Halfway through a mind-boggling pledge to launch a new business every week for one year, 29-year-old serial entrepreneur Colin Grussing has never been more tirelessly overworked -- or blissfully energized.
“It’s totally taken over my life,” says Grussing of 52businesses, a project he established last March to destigmatize the early-stage startup paradigm.
Ninety-hour workweeks leave time for little else, he says. “My fiancée is pretty upset with me. We were supposed to get married in October, and it looks like we’re going to push that back.”
And while 52businesses, now in its 25th week, is propelled by a near-superhuman endurance, there have been some setbacks, Grussing acknowledges.
Plans to document the project via social media, weekly podcasts and daily blogs, for instance -- with ads to be sold against this content -- proved impossible to keep up with fairly early on. Therefore, 52businesses has yet to determine a sustainable revenue model. Plans to land a corporate sponsor have also yet to materialize.
And a scorching New Orleans summer has meant that the team had to vacate ‘Bob,’ a retrofitted blue school bus from the 80s that was supposed to serve as its center of operations. “It’s a greenhouse,” Grussing says. “We put an A.C. in and it just didn’t do anything.” The team has since relocated to a local office space.
But if it sounds like a series of minor setbacks has dissuaded Grussing from the mission at hand, think again. As a die-hard business lover, he describes the project as a “dream job” of sorts -- though it’s a dream that has gradually evolved.
After week 8, due to an overwhelming response from the entrepreneurial community, 52businesses shifted its focus from building proprietary ventures to collaborating with aspiring business owners to help them kickstart their own dreams.
Suddenly, everything clicked. “I’m loving every second of it,” Grussing says. “It’s exactly what I want to be doing, and I feel like it’s really, actually helping people. After iterating for 25 weeks, we are getting really good at this.”
Hits and Misses
While some of 52business’ ventures have leapt off the page with ease, others have been more slow-going.
Week 8’s writingyourownvows.com, for instance -- a site that helps couples compose their own wedding vows and also vends self-help ebooks -- was created in 24 hours flat. Web-based businesses that offer a single product or service tend to be the least time-consuming, Grussing says.
It should be noted, however, that the site has yet to turn a profit, and that none of 52businesses’ own businesses has. Nevertheless, Grussing insists that each marks a salient concept, which, given enough fine-tuning, could ultimately yield returns.
A patriotic-themed apparel brand called Benjy’s, hatched during week six, perhaps fared worst. “To get the prototypes made, the message solidified, the copy written, the pictures taken and then put it all together in a week -- we tried our hardest and that was just not possible,” Grussing says.
But in pivoting to serve as a collaborative consultant, 52businesses seems to have hit its stride. All told, the initiative has led to the creation of roughly 20 jobs thus far, Grussing says, and 14 burgeoning businesses.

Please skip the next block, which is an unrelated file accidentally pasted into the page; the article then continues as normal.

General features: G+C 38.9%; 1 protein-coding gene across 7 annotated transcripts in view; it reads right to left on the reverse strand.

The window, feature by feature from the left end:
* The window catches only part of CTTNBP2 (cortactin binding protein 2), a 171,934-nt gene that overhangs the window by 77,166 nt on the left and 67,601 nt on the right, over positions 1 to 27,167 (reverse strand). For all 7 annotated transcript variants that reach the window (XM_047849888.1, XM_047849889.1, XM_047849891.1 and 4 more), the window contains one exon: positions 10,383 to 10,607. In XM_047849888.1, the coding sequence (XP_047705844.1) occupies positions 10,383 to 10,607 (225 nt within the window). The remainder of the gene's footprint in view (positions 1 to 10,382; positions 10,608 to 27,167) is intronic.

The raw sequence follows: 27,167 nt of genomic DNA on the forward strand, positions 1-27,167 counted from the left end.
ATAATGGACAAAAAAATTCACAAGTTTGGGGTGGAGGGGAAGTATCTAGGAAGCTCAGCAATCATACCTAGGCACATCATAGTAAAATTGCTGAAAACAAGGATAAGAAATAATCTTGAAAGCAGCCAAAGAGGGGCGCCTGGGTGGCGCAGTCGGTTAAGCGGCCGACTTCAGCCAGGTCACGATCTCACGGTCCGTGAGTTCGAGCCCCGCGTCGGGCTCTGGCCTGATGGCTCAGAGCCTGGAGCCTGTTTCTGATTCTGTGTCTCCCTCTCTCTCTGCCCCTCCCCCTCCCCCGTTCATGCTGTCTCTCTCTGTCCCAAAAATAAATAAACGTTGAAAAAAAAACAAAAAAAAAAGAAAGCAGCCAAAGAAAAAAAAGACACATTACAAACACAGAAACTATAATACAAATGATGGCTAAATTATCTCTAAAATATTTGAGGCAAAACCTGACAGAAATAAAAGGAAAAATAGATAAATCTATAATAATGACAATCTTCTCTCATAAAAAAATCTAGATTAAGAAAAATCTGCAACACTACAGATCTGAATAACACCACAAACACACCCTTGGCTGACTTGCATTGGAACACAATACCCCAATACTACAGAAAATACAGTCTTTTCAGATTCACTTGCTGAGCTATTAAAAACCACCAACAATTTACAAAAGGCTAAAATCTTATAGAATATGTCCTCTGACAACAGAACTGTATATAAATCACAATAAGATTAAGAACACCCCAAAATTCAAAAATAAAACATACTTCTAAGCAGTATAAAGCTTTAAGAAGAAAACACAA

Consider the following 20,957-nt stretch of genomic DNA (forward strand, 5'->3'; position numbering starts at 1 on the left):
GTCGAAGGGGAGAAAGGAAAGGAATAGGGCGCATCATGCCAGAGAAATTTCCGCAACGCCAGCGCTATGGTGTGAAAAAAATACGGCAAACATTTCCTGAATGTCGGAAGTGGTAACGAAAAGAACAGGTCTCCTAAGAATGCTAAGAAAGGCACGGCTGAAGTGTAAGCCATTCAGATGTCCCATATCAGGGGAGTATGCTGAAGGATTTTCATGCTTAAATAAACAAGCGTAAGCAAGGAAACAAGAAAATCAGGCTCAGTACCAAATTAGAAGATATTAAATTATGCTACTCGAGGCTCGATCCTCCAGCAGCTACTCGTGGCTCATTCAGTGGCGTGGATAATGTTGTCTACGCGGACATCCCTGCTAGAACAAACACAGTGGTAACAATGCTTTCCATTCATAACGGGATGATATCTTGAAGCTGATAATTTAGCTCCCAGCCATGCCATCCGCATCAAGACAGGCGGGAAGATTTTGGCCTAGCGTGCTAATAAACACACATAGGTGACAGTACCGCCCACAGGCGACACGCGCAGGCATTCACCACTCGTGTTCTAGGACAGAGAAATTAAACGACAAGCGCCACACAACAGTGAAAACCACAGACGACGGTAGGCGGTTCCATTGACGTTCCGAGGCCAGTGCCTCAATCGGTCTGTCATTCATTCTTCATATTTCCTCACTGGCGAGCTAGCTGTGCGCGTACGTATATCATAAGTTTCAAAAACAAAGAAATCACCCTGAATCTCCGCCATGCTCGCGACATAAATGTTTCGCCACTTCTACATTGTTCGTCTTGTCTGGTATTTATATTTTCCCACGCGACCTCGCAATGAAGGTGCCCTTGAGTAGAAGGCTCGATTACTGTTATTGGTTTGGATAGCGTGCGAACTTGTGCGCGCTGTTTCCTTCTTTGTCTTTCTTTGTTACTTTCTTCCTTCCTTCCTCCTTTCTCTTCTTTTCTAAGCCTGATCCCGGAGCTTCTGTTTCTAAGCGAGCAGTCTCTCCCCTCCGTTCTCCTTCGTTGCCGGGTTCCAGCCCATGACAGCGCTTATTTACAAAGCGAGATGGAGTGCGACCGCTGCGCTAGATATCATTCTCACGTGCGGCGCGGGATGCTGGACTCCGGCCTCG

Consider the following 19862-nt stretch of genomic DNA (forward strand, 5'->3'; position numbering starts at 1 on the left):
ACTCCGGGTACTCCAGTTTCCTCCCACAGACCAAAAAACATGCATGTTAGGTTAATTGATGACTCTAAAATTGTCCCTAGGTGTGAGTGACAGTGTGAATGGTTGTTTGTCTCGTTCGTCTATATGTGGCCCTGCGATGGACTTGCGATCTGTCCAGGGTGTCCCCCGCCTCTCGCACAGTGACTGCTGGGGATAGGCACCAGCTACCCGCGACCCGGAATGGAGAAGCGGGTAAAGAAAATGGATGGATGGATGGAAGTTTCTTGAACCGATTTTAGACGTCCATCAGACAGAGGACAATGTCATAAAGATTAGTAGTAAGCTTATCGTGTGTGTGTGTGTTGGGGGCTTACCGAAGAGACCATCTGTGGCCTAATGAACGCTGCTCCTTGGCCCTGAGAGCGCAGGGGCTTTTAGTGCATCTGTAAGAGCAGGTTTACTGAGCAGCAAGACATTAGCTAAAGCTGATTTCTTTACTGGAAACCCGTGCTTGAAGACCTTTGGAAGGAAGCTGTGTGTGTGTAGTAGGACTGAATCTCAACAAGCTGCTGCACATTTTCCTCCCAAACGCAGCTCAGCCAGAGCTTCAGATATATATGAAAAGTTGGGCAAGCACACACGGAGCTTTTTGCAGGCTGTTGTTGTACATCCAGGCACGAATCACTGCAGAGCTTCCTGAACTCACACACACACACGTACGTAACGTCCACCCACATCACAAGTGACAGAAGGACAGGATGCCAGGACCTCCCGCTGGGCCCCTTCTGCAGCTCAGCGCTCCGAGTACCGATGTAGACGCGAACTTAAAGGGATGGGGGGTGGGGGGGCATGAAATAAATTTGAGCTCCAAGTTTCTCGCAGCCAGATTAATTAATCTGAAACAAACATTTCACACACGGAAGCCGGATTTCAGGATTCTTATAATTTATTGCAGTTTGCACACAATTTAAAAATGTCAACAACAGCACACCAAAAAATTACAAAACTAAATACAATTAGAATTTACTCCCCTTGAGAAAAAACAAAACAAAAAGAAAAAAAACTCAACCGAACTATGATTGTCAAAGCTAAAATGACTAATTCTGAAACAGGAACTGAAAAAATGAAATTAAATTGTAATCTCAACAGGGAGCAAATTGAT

From hundreds of applicants, the team initially prioritized fellow New Orleans entrepreneurs, including Acrodisiac, a performing acrobatics duo with a “sensual edge”; Kiss Your Grits, a low-cost food truck that offers healthy breakfast options; and Carré Quest, which creates custom made security doors out of used bicycle parts.
Zany though each business may sound, 52business’ philosophy remains consistent from week to week. Grussing aims to turn the traditional startup process -- “quit your job, start an LLC, get your trademark, develop your product, talk to your customers” -- directly on its head.
“We really do the exact opposite: talk to your customers, develop your product, maybe get a trademark -- you should get your LLC -- and then if it’s working really well, then quit your job. I really believe that you can microtest a business idea in a way that’s less difficult and risky than most people think.”
This week, 52businesses is set to deploy the venture for which Grussing is perhaps most excited of all: Apocalypse Camp. The concept -- a survival course for adults where skills like siphoning gas, hotwiring cars and shooting guns are taught -- has been percolating in his mind long before 52business’ inception.
The idea came to Grussing one day when he lost his keys and had to break into his own home. “I remember thinking, like, ‘I think that more people should know how to do this. I think people would really enjoy it. Maybe there’s a business here.’”
A true passion project, he has personally selected the camp as a kind of capstone celebration and halfway marker.
But what does 52businesses’ post-Apocalyptic future hold? Looking ahead to the third quarter, Grussing says the team’s goal is to reevaluate content output in order to disseminate helpful anecdotes and advice to followers.
And its fourth quarter will hinge almost entirely upon determining a sustainable revenue model. Grussing, who is currently funding 52businesses out of pocket, estimates that the organization needs about $80,000 annually to be sustainable.
Provided that all goes according to plan, he would like to continue the mission indefinitely, creating a new business every week for -- get this -- the rest of his life. “If this was my job,” he says with unblinking resolve, “then that would be a really great life.”